We’ve all experienced that blistering headache that can happen after a night of drinking wine, but why do some wines give you a headache when others don’t? And why does the headache sometimes happen while drinking, and other times it happens the next morning.
There are may different reasons our body experiences hangover symptoms after drinking alcohol, but the main reasons that we experience headaches during a hangover is because alcohol is a diuretic. This means that drinking alcohol makes you urinate out more liquid than you’re taking in, which in turn, can lead to you becoming dehydrated, and one of the symptoms of dehydration is a headache.
But hangover headaches can be different than the headaches some people experience while drinking wine. Wine has certain properties and elements about it that can cause a headache while drinking as well as making you more susceptible to hangover headaches the next day.
Let’s take a look at why drinking wines, and in some cases certain wines, give people headaches.
Wine and Headaches
It may surprise you to learn that some people can develop severe headaches after just a single glass of wine, while others can drink an entire bottle without experiencing this sort of pain. It’s understandable to expect some degree of headache the day after drinking a lot of alcohol, but if you’re not one of those people that experience headaches while drinking wine, you may have never known it was a condition that some people go through.
One of the main chemicals in wine that causes headaches for some people are the tannins. Tannins are the naturally occurring compounds in the skin of the grapes which help create that dry feeling in your mouth. The higher the concentration of tannins, typically the drier the wine is going to be.
This would explain why red wines typically give people headaches when compared to white wines. The tannin levels found in red wines and the skin of the red grapes, is higher than those found in the green grapes. Of course, you can always find dry white wines as well, but in general, you’ll find a higher level of tannins in red wines.
When digested, tannins can disable enzymes in your body, which in turn can release serotonin into your brain, which can then cause excruciating headaches in some people. However, tannins are not the only cause of headaches when drinking wine, and tannins actually don’t affect a majority of people.
Sugars are another element that can cause headaches in people.
The idea of sugar causing headaches follows the same idea as alcohol in general causing headaches. Sugars require a lot of water in order to properly digest and process as they enter your system, which means that you need to be consuming larger amounts of liquid in order to help that process. In addition to that, alcohol, as we mentioned, is a diuretic that makes you expel more liquid from your body than you’re ingesting.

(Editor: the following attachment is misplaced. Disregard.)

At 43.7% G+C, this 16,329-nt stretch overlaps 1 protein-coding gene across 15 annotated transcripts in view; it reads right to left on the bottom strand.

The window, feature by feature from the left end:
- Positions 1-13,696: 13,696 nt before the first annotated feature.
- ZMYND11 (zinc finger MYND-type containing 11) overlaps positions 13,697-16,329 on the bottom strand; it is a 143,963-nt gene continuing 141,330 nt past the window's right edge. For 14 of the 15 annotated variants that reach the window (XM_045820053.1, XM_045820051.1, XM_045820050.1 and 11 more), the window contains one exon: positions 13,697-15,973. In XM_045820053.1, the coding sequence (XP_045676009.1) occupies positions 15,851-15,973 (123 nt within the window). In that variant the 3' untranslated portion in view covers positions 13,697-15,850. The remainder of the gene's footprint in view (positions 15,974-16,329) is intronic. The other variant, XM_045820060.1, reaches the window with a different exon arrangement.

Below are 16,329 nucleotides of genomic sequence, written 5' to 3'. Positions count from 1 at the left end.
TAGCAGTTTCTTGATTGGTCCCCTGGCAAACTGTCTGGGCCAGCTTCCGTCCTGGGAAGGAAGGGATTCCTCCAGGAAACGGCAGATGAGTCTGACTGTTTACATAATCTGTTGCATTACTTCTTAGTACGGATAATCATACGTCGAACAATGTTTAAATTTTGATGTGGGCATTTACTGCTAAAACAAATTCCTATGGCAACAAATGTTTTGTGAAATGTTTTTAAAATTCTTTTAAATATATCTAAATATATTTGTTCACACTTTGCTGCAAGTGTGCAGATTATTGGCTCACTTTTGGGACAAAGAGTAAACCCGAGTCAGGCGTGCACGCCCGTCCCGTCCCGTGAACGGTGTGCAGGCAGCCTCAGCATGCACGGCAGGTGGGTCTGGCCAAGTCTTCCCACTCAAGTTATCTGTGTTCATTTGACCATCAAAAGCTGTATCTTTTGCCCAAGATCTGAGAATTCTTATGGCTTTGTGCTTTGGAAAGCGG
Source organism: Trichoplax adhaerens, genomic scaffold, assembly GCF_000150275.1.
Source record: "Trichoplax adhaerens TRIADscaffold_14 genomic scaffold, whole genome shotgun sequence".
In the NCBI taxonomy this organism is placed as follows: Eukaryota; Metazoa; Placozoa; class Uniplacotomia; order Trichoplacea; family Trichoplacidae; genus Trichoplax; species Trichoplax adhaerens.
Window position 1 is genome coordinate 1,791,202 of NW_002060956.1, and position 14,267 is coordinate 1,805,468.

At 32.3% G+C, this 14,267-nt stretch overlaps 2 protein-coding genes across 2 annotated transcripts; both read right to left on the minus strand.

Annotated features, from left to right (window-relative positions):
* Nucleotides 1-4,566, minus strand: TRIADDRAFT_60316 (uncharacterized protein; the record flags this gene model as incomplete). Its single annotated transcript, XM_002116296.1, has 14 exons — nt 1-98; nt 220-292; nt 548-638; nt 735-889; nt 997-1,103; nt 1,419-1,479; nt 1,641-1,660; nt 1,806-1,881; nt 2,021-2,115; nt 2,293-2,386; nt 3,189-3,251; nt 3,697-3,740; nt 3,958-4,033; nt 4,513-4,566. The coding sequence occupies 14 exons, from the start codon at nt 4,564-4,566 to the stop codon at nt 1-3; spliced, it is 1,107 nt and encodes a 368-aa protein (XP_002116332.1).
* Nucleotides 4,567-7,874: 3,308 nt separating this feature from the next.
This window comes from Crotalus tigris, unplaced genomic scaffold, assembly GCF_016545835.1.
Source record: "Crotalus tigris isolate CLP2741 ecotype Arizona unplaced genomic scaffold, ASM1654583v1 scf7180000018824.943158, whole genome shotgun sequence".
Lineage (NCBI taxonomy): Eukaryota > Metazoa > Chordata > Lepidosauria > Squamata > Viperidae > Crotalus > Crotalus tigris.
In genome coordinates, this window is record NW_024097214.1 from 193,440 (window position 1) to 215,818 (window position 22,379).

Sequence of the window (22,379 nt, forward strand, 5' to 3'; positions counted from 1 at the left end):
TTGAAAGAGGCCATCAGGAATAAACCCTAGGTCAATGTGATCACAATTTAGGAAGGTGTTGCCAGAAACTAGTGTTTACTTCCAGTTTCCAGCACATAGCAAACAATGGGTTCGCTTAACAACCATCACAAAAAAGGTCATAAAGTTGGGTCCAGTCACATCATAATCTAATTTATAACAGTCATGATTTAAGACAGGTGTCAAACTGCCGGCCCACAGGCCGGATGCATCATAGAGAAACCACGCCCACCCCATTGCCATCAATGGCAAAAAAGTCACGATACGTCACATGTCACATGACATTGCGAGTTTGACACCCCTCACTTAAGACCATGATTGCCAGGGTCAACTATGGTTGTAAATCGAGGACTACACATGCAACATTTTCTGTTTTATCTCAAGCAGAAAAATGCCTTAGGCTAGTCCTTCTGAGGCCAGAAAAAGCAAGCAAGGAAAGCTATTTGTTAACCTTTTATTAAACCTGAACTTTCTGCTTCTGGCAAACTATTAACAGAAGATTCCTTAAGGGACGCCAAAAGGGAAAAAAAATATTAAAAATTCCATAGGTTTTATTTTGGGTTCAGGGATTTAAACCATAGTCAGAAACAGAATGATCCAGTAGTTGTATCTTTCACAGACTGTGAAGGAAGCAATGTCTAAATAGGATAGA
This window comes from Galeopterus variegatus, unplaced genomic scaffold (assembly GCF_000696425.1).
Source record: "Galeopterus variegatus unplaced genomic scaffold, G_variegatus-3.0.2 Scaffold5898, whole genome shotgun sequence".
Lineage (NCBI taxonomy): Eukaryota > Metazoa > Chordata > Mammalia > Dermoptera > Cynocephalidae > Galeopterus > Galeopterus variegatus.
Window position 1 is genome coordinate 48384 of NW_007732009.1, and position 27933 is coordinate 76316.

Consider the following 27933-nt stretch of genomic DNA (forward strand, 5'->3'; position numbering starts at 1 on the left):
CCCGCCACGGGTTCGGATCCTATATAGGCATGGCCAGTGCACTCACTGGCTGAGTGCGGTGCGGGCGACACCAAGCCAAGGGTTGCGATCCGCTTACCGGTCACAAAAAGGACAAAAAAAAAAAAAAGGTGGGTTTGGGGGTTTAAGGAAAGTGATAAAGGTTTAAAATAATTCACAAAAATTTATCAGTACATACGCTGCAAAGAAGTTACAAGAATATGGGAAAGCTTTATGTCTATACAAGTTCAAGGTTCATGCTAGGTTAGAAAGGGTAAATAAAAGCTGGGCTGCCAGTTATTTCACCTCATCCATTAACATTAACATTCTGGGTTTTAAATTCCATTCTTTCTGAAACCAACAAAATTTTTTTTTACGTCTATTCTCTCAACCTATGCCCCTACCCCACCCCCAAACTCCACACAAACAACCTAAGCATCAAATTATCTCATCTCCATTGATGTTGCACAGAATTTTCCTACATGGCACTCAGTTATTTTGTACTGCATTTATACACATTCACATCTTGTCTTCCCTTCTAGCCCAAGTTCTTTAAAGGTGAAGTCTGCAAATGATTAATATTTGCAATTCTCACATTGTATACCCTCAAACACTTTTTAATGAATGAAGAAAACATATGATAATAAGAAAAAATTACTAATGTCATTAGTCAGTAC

The combination of these two elements can cause you to become dehydrated quicker than you might have if you were just drinking an alcohol with a low sugar content.
If you notice yourself starting to develop a headache after drinking sweeter wines, then we suggest upping your water intake and switching to a less sweet wine. This will help replenish the water in your brain and help reduce the headache as it forms.
In addition to sugars and tannins in the wines, you may also be semi-allergic to the compounds in wines. If your body is sensitive to these compounds and chemicals, it can cause the histamines in your body to react in order to fight off this foreign presence it sees as a threat.
This is similar in the way that pollen, mold, peanuts, and more, affect those that have allergies. Antihistamines found in allergy medicines might help reduce the headaches you might experience when drinking wine, but if you’re allergic to wine, it might just be best to reduce your wine intake or switch to a different beverage of choice.
What About Sulfates?
Some people believe that the sulfates found in wine, which are used to help preserve freshness and prevent oxidation, are the cause of headaches, but this is not the case.
There are some people that are truly allergic to sulfates, that number is around 1 in 100 people, so sulfates can affect them, but in general, wine has always had naturally occurring sulfates in it that present themselves during the fermentation process, so any sulfates used to preserve the wine have not been found to affect those people that are not allergic to them.
The next time you’re out drinking wine and you feel a headache come on, the best thing you can do is to drink more water. Increasing your water intake will help give your body the liquids it needs to prevent dehydration and allow your body to replenish the water it’s losing due to the diuretic nature of wine.